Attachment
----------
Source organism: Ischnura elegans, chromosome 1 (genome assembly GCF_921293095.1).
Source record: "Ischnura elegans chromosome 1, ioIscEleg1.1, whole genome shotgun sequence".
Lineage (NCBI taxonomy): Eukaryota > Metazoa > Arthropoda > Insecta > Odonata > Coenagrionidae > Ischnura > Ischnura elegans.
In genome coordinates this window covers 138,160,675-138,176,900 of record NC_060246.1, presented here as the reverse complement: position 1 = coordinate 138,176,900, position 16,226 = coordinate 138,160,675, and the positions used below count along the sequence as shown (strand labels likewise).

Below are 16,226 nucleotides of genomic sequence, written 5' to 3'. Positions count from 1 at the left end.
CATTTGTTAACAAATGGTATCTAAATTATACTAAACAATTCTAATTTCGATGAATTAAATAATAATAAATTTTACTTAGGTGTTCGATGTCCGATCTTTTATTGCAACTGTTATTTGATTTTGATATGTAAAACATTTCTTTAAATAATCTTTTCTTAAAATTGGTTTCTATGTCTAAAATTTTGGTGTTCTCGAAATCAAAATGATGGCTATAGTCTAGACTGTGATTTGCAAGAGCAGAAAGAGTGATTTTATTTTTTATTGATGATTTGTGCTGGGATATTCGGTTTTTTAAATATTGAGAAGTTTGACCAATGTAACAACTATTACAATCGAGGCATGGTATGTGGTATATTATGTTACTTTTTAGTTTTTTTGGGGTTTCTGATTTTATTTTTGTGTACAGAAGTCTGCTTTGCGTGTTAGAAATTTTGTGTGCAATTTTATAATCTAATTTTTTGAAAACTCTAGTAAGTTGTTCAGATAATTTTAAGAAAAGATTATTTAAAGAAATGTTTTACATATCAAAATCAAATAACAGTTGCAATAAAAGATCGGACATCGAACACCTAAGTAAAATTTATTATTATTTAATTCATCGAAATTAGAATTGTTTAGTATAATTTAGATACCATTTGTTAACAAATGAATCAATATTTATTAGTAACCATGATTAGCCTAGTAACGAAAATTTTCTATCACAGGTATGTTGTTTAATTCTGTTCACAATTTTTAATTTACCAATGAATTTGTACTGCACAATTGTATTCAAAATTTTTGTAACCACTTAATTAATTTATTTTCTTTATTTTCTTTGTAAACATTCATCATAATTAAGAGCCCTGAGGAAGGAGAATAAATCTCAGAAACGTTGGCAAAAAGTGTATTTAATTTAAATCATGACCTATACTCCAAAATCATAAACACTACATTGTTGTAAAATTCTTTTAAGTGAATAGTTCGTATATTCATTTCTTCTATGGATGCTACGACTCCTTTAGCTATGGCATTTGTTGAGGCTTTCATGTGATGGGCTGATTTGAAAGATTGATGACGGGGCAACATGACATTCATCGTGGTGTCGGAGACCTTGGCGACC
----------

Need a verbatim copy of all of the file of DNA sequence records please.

Source organism: Ischnura elegans, chromosome 1 (genome assembly GCF_921293095.1).
Source record: "Ischnura elegans chromosome 1, ioIscEleg1.1, whole genome shotgun sequence".
Lineage (NCBI taxonomy): Eukaryota > Metazoa > Arthropoda > Insecta > Odonata > Coenagrionidae > Ischnura > Ischnura elegans.
In genome coordinates this window covers 138,160,675-138,176,900 of record NC_060246.1, presented here as the reverse complement: position 1 = coordinate 138,176,900, position 16,226 = coordinate 138,160,675, and the positions used below count along the sequence as shown (strand labels likewise).

Below are 16,226 nucleotides of genomic sequence, written 5' to 3'. Positions count from 1 at the left end.
CATTTGTTAACAAATGGTATCTAAATTATACTAAACAATTCTAATTTCGATGAATTAAATAATAATAAATTTTACTTAGGTGTTCGATGTCCGATCTTTTATTGCAACTGTTATTTGATTTTGATATGTAAAACATTTCTTTAAATAATCTTTTCTTAAAATTGGTTTCTATGTCTAAAATTTTGGTGTTCTCGAAATCAAAATGATGGCTATAGTCTAGACTGTGATTTGCAAGAGCAGAAAGAGTGATTTTATTTTTTATTGATGATTTGTGCTGGGATATTCGGTTTTTTAAATATTGAGAAGTTTGACCAATGTAACAACTATTACAATCGAGGCATGGTATGTGGTATATTATGTTACTTTTTAGTTTTTTTGGGGTTTCTGATTTTATTTTTGTGTACAGAAGTCTGCTTTGCGTGTTAGAAATTTTGTGTGCAATTTTATAATCTAATTTTTTGAAAACTCTAGTAAGTTGTTCAGATAATTTTAAGAAAAGATTATTTAAAGAAATGTTTTACATATCAAAATCAAATAACAGTTGCAATAAAAGATCGGACATCGAACACCTAAGTAAAATTTATTATTATTTAATTCATCGAAATTAGAATTGTTTAGTATAATTTAGATACCATTTGTTAACAAATGAATCAATATTTATTAGTAACCATGATTAGCCTAGTAACGAAAATTTTCTATCACAGGTATGTTGTTTAATTCTGTTCACAATTTTTAATTTACCAATGAATTTGTACTGCACAATTGTATTCAAAATTTTTGTAACCACTTAATTAATTTATTTTCTTTATTTTCTTTGTAAACATTCATCATAATTAAGAGCCCTGAGGAAGGAGAATAAATCTCAGAAACGTTGGCAAAAAGTGTATTTAATTTAAATCATGACCTATACTCCAAAATCATAAACACTACATTGTTGTAAAATTCTTTTAAGTGAATAGTTCGTATATTCATTTCTTCTATGGATGCTACGACTCCTTTAGCTATGGCATTTGTTGAGGCTTTCATGTGATGGGCTGATTTGAAAGATTGATGACGGGGCAACATGACATTCATCGTGGTGTCGGAGACCTTGGCGACC